I Was a Professor at the Horribly Corrupt American University of Iraq... Until the Neocons Fired Me
Continued from previous page
I soon learned that the rules were different at AUIS. My first slap in the face came in Jordan, hours after we newcomers had flown in to begin the academic year. At an outdoor buffet at the hotel there, AUIS’s Personnel Director, Lara Dizeyee, told us, “If you’re Jewish-- keep it to yourself.” I waited for the sky to fall; you don’t talk that way. I thought it was illegal to say things like that. But no one said a thing. The people who ran AUIS anticipated and enjoyed this cowardice; they clearly enjoyed frightening the faculty. Every time something happened, Joshua Mitchell, our “acting chancellor,” would announce a meeting, and we’d file in -- middle-aged men and women with fancy academic titles, all hunched over and shuffling like eighth-graders. Mitchell would take a seat front and center, never looking at us; then, after a gravitas-gathering pause, address us in a petulant whine.
After a few of these meetings, we realized that Mitchell’s speeches always had the same thesis: something had gone wrong again and, as always, it was the faculty’s fault.
The first crisis was the most dramatic: one of the ESL teachers was raped by two local men who’d offered her a ride. We only learned about this through the grapevine; no word came from the main building for several days, at which time Mitchell called a meeting to discuss “the incident” -- he would only refer to it that way. The meeting was our introduction to the Mitchell crisis mode: a long, pompous oration designed to buffer the unwelcome news. When he finished, we knew no more about “the incident” than we had before -- but we knew that whatever horrible thing had happened, it was our fault.
That vague blame wasn’t good enough for the Dean of Student Affairs, Denise Natali. She stood up and began shrieking at us that “the incident” was all our fault -- specifically the fault of the American women on the faculty. In this case, it was…sleeveless blouses! That was what had caused the rape! Natali, always excitable, couldn’t seem to stop repeating her accusation: “I see women walking around here in sleeveless t-shirts! Tank tops! What do you expect?”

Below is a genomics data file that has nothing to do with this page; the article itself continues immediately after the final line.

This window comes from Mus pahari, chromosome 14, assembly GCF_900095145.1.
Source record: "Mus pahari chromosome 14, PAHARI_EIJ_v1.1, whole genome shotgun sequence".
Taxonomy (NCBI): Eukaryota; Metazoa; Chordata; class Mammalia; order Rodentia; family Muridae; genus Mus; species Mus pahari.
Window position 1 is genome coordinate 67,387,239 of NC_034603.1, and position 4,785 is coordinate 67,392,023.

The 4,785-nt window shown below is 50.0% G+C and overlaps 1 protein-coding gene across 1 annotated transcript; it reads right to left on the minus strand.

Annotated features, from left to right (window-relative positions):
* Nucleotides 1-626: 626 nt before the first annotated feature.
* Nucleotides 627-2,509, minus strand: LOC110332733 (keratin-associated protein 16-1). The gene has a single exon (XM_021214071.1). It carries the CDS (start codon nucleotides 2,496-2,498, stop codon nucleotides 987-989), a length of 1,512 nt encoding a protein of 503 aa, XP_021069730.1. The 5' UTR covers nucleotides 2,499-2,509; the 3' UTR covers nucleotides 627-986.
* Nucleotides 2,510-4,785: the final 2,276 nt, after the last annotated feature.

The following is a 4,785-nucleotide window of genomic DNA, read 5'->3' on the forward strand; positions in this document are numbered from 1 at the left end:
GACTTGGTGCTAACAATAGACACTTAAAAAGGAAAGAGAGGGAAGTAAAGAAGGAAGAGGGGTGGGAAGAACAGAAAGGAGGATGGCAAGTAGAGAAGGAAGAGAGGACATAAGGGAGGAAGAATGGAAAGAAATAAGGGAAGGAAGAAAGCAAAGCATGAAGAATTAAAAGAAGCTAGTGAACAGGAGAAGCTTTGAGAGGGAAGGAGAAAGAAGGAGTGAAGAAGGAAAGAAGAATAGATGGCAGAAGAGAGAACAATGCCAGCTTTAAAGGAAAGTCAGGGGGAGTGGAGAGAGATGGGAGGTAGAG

Everyone looked around furtively, checking out their neighbors’ attire. But there were no tank tops, sleeveless t-shirts, or other beachwear in evidence. In fact, our female students dressed much more provocatively than women faculty. The rule in Suli seemed to be that as long as the skin is covered, anything goes, including skintight black leotards.
Natali, not finding any wardrobe crimes, just repeated her accusation more loudly: we had brought it on ourselves!
I felt the same mental confusion as when the HR director told us to keep any Jewishness to ourselves. Had Natali actually said that it was the rape victim’s own fault, and that any other woman who dressed immodestly deserved to get the same treatment? I remember hesitating to believe what I was hearing. I grew up in Berkeley, where you assume the world would end if anyone said such things out loud. But she was saying them, repeating them in the same crazy shriek, and everybody was taking her very seriously, or pretending to.
We didn’t get a saner version of "The Incident" until our Kurdish security director came for a follow-up talk a few weeks later. He showed up in what he took to be the American manner: informal, relaxed, the complete opposite of Mitchell and Natali. And when asked to explain the rape, he said simply, “Look, Kurdish young men do not handle their drink very well. I would say, if you want to be safe, just don’t go where young Kurdish men are drinking.”